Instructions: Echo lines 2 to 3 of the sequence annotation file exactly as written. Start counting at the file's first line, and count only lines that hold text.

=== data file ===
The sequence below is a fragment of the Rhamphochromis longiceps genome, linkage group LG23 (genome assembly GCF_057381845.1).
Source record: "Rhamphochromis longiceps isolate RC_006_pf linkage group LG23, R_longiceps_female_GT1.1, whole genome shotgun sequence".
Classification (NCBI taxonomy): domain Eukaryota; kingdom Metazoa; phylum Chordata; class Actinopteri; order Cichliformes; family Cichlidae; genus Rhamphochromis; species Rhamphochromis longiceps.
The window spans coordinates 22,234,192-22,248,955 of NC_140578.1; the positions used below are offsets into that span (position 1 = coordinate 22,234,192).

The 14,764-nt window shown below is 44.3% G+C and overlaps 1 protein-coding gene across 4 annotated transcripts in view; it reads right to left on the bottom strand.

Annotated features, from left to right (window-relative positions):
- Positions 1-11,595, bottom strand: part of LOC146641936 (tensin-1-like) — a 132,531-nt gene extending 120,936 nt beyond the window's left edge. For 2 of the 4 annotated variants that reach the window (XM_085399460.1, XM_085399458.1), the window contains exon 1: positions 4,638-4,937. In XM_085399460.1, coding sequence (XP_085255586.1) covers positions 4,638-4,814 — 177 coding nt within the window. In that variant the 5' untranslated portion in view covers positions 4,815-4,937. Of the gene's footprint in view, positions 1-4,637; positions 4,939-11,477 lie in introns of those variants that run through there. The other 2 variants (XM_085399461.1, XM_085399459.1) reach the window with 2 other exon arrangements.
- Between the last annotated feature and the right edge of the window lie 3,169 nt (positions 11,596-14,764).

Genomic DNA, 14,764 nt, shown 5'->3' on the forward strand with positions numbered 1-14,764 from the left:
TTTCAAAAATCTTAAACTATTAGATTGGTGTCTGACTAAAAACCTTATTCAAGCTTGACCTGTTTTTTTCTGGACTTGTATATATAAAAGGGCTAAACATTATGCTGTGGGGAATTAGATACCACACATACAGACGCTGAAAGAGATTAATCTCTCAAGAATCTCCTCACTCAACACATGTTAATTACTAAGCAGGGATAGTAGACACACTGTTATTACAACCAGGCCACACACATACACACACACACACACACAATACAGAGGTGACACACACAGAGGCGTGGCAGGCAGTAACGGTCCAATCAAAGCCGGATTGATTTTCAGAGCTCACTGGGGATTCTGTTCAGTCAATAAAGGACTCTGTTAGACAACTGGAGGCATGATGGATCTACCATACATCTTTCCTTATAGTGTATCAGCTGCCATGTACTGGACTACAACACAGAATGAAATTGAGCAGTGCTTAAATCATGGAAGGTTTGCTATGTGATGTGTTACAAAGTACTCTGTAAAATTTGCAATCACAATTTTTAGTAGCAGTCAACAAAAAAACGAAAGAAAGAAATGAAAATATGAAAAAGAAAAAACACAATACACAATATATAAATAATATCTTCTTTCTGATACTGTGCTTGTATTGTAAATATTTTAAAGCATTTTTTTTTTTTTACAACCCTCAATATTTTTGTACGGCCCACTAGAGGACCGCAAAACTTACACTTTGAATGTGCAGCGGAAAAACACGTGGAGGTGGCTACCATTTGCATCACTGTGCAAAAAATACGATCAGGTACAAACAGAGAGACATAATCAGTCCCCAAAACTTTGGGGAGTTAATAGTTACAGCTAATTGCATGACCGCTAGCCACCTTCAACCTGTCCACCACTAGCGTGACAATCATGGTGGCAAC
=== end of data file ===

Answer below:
Source record: "Rhamphochromis longiceps isolate RC_006_pf linkage group LG23, R_longiceps_female_GT1.1, whole genome shotgun sequence".
Classification (NCBI taxonomy): domain Eukaryota; kingdom Metazoa; phylum Chordata; class Actinopteri; order Cichliformes; family Cichlidae; genus Rhamphochromis; species Rhamphochromis longiceps.